The presentation introduces three novel subversion techniques that can hide memory from memory and live forensics on Windows and Linux. The speaker also discusses the evaluation of their detection approaches and the limitations and future work of their research.
- Introduced three novel subversion techniques that can hide memory from memory and live forensics on Windows and Linux
- Released proof of concept implementations for both operating systems that implement their subversion techniques and plugins
- Evaluated their detection approaches and discussed limitations and future work
- Encountered false positives in their test environment, especially for Linux
- Plan to optimize their detection approaches and have a closer look at different ways for mapping shared memory
The speaker mentioned that they encountered quite a few false positives in their test environment, especially for Linux. For example, they had quite some false positives with the Firefox browser and the systemd journal process. They are planning to optimize their detection approaches in the future to improve the output.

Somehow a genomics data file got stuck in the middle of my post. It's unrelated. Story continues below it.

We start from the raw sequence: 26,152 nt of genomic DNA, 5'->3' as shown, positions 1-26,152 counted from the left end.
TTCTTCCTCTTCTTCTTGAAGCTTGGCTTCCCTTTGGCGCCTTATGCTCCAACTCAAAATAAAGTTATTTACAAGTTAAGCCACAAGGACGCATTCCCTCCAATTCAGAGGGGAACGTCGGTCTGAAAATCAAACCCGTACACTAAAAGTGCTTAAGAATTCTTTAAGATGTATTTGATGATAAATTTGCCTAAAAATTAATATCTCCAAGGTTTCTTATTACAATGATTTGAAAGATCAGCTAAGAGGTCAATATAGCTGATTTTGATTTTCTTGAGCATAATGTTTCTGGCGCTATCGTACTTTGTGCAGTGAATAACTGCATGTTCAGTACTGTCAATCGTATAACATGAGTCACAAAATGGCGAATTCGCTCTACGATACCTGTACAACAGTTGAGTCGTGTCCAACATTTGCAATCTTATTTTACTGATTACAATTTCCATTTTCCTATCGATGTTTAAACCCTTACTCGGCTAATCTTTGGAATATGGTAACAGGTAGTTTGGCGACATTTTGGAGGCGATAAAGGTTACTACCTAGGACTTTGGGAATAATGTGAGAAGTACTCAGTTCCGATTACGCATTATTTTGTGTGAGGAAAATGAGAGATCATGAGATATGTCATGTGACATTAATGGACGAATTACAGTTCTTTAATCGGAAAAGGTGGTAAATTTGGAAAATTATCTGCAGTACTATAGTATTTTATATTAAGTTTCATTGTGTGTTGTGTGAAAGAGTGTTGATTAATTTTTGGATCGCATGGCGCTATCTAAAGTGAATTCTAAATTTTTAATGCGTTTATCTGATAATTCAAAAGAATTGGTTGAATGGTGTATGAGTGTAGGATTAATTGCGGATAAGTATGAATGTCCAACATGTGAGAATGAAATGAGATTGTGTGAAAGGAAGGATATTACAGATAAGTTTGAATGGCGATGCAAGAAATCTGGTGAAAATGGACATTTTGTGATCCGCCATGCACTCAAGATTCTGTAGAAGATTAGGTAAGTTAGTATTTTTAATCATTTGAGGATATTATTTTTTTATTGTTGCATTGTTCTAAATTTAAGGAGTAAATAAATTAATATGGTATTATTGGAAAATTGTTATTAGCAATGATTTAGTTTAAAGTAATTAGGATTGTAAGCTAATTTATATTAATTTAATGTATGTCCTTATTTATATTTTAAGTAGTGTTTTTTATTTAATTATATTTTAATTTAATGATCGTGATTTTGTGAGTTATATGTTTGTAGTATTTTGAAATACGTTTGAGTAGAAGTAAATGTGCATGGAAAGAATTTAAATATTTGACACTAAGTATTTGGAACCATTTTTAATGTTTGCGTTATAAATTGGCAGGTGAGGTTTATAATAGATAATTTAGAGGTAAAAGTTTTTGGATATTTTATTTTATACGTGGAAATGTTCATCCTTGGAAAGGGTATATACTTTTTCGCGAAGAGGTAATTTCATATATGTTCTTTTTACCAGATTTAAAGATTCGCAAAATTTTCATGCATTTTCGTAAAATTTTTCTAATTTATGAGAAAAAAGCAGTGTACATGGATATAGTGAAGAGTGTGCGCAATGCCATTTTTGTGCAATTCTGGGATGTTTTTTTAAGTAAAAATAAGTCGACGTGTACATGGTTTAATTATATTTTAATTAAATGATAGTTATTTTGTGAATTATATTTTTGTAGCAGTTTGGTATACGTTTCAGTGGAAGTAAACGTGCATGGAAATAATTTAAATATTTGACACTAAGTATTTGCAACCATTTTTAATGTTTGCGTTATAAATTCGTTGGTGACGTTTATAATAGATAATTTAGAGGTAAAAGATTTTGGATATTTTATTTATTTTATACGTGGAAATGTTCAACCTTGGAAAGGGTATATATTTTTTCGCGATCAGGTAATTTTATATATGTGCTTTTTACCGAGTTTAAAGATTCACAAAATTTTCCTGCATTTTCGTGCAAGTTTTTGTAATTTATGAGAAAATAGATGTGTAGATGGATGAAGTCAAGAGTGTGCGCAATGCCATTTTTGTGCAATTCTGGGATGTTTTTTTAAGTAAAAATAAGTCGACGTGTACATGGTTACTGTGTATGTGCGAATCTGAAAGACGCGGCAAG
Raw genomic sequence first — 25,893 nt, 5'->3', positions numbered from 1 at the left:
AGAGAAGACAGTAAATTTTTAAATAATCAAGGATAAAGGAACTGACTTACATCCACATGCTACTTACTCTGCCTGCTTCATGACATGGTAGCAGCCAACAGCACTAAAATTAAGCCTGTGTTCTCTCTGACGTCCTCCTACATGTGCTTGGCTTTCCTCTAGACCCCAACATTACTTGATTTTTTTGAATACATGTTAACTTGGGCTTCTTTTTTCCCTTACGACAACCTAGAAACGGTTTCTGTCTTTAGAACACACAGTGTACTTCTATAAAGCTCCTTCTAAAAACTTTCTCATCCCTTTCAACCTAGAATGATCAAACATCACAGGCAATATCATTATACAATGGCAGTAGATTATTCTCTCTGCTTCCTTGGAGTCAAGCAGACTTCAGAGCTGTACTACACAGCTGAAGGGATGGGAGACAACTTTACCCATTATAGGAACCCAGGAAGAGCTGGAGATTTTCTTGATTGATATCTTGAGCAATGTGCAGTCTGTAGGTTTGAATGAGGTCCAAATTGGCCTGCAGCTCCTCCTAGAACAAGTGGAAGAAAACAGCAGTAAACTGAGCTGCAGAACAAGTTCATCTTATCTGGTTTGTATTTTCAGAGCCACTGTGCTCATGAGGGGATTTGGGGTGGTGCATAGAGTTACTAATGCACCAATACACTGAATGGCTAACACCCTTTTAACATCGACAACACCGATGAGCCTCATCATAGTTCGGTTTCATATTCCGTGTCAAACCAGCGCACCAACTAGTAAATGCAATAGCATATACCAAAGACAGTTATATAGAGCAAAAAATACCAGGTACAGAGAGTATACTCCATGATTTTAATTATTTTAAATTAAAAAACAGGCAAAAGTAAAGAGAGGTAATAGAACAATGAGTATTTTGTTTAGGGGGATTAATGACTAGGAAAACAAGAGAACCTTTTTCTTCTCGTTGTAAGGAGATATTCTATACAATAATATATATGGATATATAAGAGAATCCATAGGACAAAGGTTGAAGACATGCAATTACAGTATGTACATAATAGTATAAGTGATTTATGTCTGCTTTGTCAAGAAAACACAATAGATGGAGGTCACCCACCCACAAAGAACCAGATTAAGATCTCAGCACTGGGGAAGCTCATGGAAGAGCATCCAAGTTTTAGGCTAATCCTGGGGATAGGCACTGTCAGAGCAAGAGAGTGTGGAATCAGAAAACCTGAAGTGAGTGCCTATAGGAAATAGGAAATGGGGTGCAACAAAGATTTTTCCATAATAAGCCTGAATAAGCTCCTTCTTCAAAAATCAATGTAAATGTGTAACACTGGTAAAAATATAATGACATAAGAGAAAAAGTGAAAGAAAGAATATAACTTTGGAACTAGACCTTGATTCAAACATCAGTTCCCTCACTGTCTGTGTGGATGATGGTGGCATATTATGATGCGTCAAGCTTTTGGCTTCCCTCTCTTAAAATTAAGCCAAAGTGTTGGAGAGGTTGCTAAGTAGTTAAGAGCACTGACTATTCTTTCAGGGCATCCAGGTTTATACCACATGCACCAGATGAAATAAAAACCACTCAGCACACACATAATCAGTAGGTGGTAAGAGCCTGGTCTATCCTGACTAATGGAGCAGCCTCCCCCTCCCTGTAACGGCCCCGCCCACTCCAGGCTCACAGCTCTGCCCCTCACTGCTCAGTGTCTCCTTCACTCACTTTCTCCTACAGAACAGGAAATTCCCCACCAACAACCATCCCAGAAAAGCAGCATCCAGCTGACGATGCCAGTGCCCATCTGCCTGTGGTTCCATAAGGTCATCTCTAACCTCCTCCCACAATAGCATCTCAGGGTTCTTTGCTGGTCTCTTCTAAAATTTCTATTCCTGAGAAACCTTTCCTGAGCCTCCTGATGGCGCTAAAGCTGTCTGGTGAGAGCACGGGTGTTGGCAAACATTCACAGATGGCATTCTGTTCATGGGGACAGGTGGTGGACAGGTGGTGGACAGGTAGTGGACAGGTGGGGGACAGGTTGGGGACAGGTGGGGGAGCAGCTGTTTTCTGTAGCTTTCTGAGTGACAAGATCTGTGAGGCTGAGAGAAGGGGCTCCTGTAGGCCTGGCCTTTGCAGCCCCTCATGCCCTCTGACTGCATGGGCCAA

Nowadays, security practitioners typically use memory acquisition or live forensics to detect and analyze sophisticated malware samples. Subsequently, malware authors began to incorporate anti-forensic techniques that subvert the analysis process by hiding malicious memory areas. Those techniques typically modify characteristics, such as access permissions, or place malicious data near legitimate one, in order to prevent the memory from being identified by analysis tools while still remaining accessible.In this talk, we present three novel methods that prevent malicious user space memory from appearing in analysis tools and additionally making the memory inaccessible from a security analysts perspective. Two of these techniques manipulate kernel structures, namely Page Table Entries and the structures responsible for managing user space memory regions (vm_area_struct and VAD strucutes), while the third one utilizes shared memory and hence does not require elevated privileges. As a proof of concept, we implemented all techniques for the Windows and Linux operating systems, and subsequently evaluated these with both, memory forensics and live analysis techniques.Furthermore, we discuss and evaluate several approaches to detect our subversion techniques and present several Volatility and Rekall plugins that automate the detection of the hidden memory.